June Book Club Pick: “All Boys Aren’t Blue”

Our June book club pick is “All Boys Aren’t Blue,” a LGBTQ+ memoir and manifesto by George M. Johnson. This is a powerful memoir that chronicles George’s life, from childhood through college. It is a collection of essays that tackle issues of race, gender, and sexuality. Notably, this memoir is the second most banned book of 2022 in the United States, as per the American Library Association. George is an Emmy-nominated, award-winning, and bestselling Black nonbinary author and activist. Their work on race, gender, sex, and culture has been featured in numerous prestigious publications, including Essence, The Advocate, BuzzFeed News, and Teen Vogue. George is also a proud HBCU alum and a member of Alpha Phi Alpha Fraternity Incorporated.

Why We Chose This Book

Kelly and I are avid readers of banned books, and we were particularly drawn to this one because of its compelling narrative and beautiful cover art of this LGBTQ+ memoir. We both listened to the audiobook, narrated by George themselves, which added a personal touch to their story.

Discussion Highlights

Memoir and Representation

George’s LGBTQ+ memoir addresses the lack of representation for LGBTQIAP+ individuals, particularly within the Black community. They share their personal journey of growing up in New Jersey, dealing with their identity, and the challenges faced along the way. One of the most poignant aspects of the book is George’s discussion on representation. They highlight how crucial it is to see people like oneself thriving and succeeding in order to envision similar possibilities for oneself.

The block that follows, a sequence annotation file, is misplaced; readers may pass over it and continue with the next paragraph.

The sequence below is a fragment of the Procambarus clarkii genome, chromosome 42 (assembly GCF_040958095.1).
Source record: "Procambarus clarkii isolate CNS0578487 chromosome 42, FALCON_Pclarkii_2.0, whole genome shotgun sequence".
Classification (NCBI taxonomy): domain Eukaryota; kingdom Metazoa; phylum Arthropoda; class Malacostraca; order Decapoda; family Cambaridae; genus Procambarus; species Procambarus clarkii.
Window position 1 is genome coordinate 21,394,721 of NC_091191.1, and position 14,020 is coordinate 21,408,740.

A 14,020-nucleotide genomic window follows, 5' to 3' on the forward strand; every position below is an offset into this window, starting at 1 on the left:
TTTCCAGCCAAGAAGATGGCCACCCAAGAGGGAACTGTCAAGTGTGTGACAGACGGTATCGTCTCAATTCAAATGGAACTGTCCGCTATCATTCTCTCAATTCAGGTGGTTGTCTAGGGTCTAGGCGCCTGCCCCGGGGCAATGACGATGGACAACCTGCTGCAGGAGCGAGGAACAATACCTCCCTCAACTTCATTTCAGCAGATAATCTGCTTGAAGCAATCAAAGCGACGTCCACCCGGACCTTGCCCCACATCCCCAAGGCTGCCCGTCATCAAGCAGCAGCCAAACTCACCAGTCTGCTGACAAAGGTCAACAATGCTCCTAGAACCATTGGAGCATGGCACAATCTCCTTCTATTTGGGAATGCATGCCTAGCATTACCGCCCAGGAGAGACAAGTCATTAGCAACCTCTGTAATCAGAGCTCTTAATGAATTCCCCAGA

The Importance of Family Support

Throughout the book, George emphasizes the significant role their family, especially their grandmother (referred to as Nanny), played in their life. Despite facing struggles with identity, George thrived due to the love and support from their family. This reinforces the importance of familial acceptance and support for LGBTQIAP+ youth.

Navigating Identity and Safety

A recurring theme in this LGBTQ+ memoir is the balance between safety and satisfaction. George shares their experiences of navigating the hyper-masculine expectations of Black culture while coming to terms with their queer identity. They describe how engaging in activities like sports provided a sense of safety, even if it meant compromising on their true passions.

Sex Education and Awareness

George’s candid discussion on sex education is particularly enlightening. They highlight the lack of resources available for the LGBTQIAP+ community and the high rates of HIV among Black men who have sex with men. George’s decision to include discussions about sex in their memoir aims to educate and provide guidance for young LGBTQIAP+ individuals.

Cultural Appropriation and Language

The book also delves into the topic of cultural appropriation. George explains how terms like “honey child” and “yes queen,” which originated in the Black gay community, have been appropriated by mainstream culture. This appropriation often occurs without the associated risks faced by the original community members.

Personal Reflections

Reading “All Boys Aren’t Blue” felt like living in George’s shoes and experiencing their journey firsthand. As middle-aged, heterosexual women, Kelly and I found many human experiences in the book that resonated with us. We admired George’s confidence, which was rooted in the unconditional love and support from their family.


We highly recommend “All Boys Aren’t Blue” for its raw, unapologetic narrative and the valuable perspectives it offers on identity, family, and representation. It’s a powerful read that provides deep insights into the LGBTQIAP+ experience within the Black community.